Academic journal article The Science Teacher

Giving Meaning to the Numbers

Academic journal article The Science Teacher

Giving Meaning to the Numbers

Article excerpt

Byline: Jeff Marshall, Bob Horton, and Joyce Austin-Wade

When learning, students yearn for meaning, challenge, and relevance. Integrated learning fulfills these desires by limiting the compartmentalization of learning-providing a more coherent learning environment. Too often, mathematics and the physical sciences are taught as separate entities. Yet, many commonalities exist, especially between chemistry and Algebra II and between physics and precalculus (including trigonometry).

I (Jeff) am a science teacher, and my quest to integrate science and mathematics learning began over a decade ago when I participated in a two-year National Mathematics and Science Fellows project sponsored by the National Science Foundation and the Coalition for Essential Schools. As a science teacher, I welcomed the opportunity several years later when a math teacher also had a desire to integrate application-based learning. We created an integrated math/science course that specifically relates physics and precalculus concepts. I collaborated with my coauthor Bob to make sure the mathematics aligned with the most current mathematics standards and concepts.

Context

An alternative education program provided the context for this learning experience, but this course would also work in more traditional settings. In the featured alternative program, students take one or two courses at a time. Upon completion, students start the next course. For more traditional settings where classes are 55 minutes or 90 minutes long, students' classes can be blocked together (e.g., first-period physics and second-period mathematics or vice versa). Blocking student schedules provides longer exploration opportunities and flexibility to reconfigure groups so individual needs are met (e.g., a group of students can work on the computer to learn specific mathematics skills while another group gathers data to be analyzed).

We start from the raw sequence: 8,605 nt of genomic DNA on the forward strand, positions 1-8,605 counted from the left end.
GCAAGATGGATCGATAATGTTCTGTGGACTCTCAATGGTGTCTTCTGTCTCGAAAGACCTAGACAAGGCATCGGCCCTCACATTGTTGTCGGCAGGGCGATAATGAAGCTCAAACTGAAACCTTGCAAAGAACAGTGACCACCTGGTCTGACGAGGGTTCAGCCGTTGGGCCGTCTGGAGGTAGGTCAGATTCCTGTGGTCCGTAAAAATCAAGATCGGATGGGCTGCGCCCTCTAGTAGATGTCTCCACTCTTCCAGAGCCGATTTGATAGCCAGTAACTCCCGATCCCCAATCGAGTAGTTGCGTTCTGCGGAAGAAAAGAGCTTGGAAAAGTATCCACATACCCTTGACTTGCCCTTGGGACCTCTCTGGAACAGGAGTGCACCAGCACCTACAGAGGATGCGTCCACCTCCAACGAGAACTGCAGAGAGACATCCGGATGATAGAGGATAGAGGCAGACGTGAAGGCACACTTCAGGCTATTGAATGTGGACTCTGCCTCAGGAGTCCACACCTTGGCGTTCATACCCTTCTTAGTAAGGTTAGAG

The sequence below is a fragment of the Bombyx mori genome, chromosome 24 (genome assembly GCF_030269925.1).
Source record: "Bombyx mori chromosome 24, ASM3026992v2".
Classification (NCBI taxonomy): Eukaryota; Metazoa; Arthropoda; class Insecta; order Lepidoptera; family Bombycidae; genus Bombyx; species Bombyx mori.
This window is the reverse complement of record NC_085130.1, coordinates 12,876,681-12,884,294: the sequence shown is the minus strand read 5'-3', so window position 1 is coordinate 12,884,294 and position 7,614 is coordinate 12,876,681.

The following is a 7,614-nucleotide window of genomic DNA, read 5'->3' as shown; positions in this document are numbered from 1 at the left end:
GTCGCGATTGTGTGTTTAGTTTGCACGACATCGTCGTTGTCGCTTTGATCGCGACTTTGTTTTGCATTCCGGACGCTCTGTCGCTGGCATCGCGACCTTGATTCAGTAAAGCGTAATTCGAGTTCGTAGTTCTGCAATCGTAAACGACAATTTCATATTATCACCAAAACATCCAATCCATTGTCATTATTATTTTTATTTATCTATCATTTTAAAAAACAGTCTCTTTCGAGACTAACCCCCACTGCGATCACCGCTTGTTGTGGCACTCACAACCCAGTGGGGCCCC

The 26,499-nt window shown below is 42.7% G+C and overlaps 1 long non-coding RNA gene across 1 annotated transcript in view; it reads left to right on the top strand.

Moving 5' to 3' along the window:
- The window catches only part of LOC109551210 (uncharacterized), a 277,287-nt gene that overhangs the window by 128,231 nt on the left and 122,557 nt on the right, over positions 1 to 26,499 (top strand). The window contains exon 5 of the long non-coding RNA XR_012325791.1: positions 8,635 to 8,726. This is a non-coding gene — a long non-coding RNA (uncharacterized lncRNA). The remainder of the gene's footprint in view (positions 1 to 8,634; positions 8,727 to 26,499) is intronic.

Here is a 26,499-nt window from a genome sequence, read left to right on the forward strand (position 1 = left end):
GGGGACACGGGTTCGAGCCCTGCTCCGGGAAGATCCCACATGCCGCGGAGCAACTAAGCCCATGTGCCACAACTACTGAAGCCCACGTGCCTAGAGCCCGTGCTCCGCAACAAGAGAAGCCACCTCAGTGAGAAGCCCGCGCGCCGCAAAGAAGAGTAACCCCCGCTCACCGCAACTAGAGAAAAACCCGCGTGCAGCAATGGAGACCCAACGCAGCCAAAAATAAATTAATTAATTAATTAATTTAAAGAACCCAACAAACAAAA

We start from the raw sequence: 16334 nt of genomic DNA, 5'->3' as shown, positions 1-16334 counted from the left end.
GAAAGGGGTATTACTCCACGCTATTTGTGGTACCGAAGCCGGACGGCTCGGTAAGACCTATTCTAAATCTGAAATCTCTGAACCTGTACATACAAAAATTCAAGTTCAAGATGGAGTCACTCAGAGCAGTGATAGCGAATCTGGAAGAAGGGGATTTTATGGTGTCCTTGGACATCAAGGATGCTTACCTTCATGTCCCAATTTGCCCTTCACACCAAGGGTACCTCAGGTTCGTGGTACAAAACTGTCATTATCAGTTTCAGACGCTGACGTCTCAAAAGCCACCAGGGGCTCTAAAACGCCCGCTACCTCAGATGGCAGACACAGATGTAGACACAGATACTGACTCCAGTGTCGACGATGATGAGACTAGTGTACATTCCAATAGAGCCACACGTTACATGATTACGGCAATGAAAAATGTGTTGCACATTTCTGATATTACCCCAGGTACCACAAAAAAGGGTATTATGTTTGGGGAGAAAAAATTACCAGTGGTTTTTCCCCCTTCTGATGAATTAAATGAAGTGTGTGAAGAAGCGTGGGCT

Framework

The National Science Education Standards (NRC 1996) and the Principles and Standards for School Mathematics (NCTM 2000) share a significant number of standards. Figure 1 (p. 38) provides several examples where physics and mathematics standards logically parallel one another. Our integrated course unites recommendations from the College Board for Physics (2006), both the National Science and National Mathematics Standards, and the state standards. Although this is not an Advanced Placement class, being aware of the College Board's expectations helps lay the foundation for those taking a second year of physics.

Given a textbook and a list of standards, teachers too often start at the beginning of the textbook and "cover" as much material as possible until the year ends. To avoid this, our approach when developing the course began by planning backwards. First, we identified the skills and knowledge base in each discipline that students should attain by the end of the school year. Then, we condensed each discipline's list to the most critical things students should know and be able to do by the end of the course (McDonald 1992; Wiggins and McTighe 1998). Figure 2 (p. 39) details the list for physics and precalculus. The core of the integrated course focuses on commonalities and complementary ideas between the two courses. Standards that do not link well between disciplines are taught using an unlinked teaching approach. For instance, proving key trigonometric identities is a mathematical skill that does not have a parallel physics concept. We believe that trying to integrate marginally linked content would ultimately weaken the curriculum for one or both of the disciplines.

Because students receive credit in math and in physics, integrated assignments receive grades for both courses. Each teacher assesses different predetermined aspects of integrated assignments. For example, during inquiry investigations the math teacher places higher value on the data and results section, while the science teacher places greater emphasis on the ability to study a scientific problem, collect meaningful data, and draw accurate conclusions based on findings. …

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